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Winner of the Best Narrative Feature Award at the Tribeca Film Festival in 2005 Chinese production Stolen Life arrives to US shores via First Run Features and their impressive collection of world films gathered under the Global Lens logo.
The film tells the story of a young girl, Yanni (Zhou Xun), whose desire for independence presents her with a myriad of impossible dilemmas. Love and disillusionment quickly produce a dramatic string of events leading to a provoking finale with a philosophical message. Addtionaly, pic's delicate handling of clichéd themes is indeed impressive leaving little for the viewer to be dissatisfied with.
The love affair between Yanni and a fine-looking truck driver spurs a fascinating conflict of ideas. Traditional Chinese values are questioned with the introduction of strong sub-themes about self-determination and modernity. On the other hand, the fine exploration of China's new look, that of a country driven by old-fashioned capitalistic competition yet ruled by a resilient communist regime, is striking.
Chinese director Li Shaohong, a product of the Beijing Film Academy, reveals a great sense of composure and an impressively intelligent approach to a complicated subject matter. The director's ability to be equally effective with a script where intimacy and political criticism continuously overlap each other elevates Stolen Life a step above films dealing with similar subjects. The result is a never-dull study of a woman in a country of questionable ideals.
Where Stolen Life is likely to disappoint those who are well aware of the current state of affairs in China (ironically, the film is based on a true story) is the prevalent notion of guilt pic attaches to a particular social group. It is a strange feeling to say the least which follows Yanni all the way to the final scene where she recollects herself, reclaiming her "stolen" life.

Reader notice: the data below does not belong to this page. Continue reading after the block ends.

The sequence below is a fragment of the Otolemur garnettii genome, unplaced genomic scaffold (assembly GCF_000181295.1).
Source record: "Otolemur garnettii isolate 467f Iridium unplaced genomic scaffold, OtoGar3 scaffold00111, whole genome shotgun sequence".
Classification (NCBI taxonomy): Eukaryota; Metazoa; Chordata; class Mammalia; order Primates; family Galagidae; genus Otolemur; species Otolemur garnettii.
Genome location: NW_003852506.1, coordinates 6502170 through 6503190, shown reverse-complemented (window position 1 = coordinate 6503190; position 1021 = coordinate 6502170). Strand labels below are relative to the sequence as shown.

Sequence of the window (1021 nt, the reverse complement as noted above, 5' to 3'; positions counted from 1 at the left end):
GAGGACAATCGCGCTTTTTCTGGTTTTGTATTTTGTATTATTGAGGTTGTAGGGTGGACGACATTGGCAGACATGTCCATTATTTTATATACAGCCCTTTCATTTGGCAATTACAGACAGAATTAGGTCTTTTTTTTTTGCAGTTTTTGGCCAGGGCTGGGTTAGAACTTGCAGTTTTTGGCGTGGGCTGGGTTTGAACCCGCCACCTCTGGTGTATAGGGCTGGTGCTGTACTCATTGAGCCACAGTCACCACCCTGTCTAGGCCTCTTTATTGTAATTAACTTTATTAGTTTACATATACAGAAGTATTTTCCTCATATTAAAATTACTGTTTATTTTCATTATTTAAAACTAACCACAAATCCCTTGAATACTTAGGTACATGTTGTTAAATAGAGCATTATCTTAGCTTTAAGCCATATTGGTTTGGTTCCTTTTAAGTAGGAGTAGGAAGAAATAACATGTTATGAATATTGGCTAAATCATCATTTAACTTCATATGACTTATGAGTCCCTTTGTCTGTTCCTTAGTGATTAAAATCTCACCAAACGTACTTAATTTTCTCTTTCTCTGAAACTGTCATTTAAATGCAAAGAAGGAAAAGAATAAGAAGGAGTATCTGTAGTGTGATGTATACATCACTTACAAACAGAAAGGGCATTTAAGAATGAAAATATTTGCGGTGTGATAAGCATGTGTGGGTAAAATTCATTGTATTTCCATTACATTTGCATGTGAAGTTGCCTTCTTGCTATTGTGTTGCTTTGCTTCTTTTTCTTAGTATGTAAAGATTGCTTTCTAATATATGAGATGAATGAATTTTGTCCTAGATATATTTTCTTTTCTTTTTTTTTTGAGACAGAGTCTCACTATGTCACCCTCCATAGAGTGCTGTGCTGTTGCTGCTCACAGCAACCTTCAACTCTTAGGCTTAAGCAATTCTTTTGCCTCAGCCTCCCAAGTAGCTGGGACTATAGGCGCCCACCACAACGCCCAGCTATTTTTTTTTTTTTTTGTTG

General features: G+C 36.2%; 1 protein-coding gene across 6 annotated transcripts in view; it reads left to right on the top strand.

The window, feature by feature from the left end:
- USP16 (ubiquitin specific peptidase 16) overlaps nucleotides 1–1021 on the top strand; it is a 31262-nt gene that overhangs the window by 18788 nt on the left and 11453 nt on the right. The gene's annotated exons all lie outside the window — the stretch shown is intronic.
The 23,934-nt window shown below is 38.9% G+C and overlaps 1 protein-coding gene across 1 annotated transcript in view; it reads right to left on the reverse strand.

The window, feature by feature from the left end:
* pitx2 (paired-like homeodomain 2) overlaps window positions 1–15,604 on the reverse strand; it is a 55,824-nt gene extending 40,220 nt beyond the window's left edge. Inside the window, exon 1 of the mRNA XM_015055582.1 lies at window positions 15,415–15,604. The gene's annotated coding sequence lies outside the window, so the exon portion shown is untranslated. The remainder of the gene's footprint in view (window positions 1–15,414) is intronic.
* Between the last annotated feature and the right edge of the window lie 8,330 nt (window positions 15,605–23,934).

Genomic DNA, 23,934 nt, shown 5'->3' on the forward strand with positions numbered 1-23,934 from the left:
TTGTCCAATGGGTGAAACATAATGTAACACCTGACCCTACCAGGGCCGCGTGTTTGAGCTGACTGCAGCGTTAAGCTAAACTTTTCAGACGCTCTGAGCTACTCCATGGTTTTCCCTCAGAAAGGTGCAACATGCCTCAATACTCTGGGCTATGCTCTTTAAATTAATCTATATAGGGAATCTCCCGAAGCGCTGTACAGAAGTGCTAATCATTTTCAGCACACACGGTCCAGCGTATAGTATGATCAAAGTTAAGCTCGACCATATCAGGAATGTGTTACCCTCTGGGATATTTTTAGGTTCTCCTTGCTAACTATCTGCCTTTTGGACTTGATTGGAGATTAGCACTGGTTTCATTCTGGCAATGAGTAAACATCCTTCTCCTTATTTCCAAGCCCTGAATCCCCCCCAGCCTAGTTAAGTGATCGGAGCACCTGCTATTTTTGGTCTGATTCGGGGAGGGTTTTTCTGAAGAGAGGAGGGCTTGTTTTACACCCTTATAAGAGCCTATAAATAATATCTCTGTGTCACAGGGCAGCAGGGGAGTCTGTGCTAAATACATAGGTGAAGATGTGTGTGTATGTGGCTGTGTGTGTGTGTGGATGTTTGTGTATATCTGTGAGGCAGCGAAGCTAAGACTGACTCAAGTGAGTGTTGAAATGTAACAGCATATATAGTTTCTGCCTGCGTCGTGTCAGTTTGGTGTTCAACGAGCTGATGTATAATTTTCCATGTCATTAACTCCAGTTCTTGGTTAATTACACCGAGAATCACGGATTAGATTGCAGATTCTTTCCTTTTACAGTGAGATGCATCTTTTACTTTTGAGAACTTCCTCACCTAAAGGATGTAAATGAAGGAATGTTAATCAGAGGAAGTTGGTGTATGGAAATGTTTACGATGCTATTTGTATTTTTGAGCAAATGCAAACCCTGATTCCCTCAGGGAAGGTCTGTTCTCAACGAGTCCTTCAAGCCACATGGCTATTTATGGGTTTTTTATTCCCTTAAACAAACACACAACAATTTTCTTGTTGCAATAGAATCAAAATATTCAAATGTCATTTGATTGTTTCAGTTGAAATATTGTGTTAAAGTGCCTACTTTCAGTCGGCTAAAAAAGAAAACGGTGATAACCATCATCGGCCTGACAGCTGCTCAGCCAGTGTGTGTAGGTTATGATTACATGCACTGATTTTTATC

How Does the DVD Look?
Presented in aspect ratio of 1.78:1 but not enhanced for widescreen TVs Stolen Life has been given quite a disappointing treatment. Aside from the lack of ahamorphic enhancement this also appears to be an improperly converted print marred by a disturbing amount of "ghosting", so much of in fact that at times the image is practically unwatchable. Aside from that the color-scheme looks rather dull and washed away while contrast is far from convincing. To sum it all up this presentation is far from what it should be. And this is putting it mildly!
How Does the DVD Sound?
Presented with a Mandarin DD track and burnt-in English subtitles the audio treatment is on par with the video presentation: below average. The Mandarin soundtrack provides just the bare minimum a film needs so it could be seen by those who might be interested in it. I did not detect any audio drop-outs or hissing but it would be fare to say that I am quite disappointed with how the film was treated by the R1 distrib.
Aside from the original theatrical trailer and a gallery of trailers for other films from the Global Lens Series there is nothing else to be found here.
A strong film by an exceptionally gifted director with a bright future Stolen Life is not as transparent as it may initially look. It is thought-provoking and far more suggestive than what I expected. The DVD presentation on the other hand is below average bordering disappointing. It is great to have this award-winning picture in an English-friendly form, I just don't know how much one could appreciate its message given the lackluster treatment.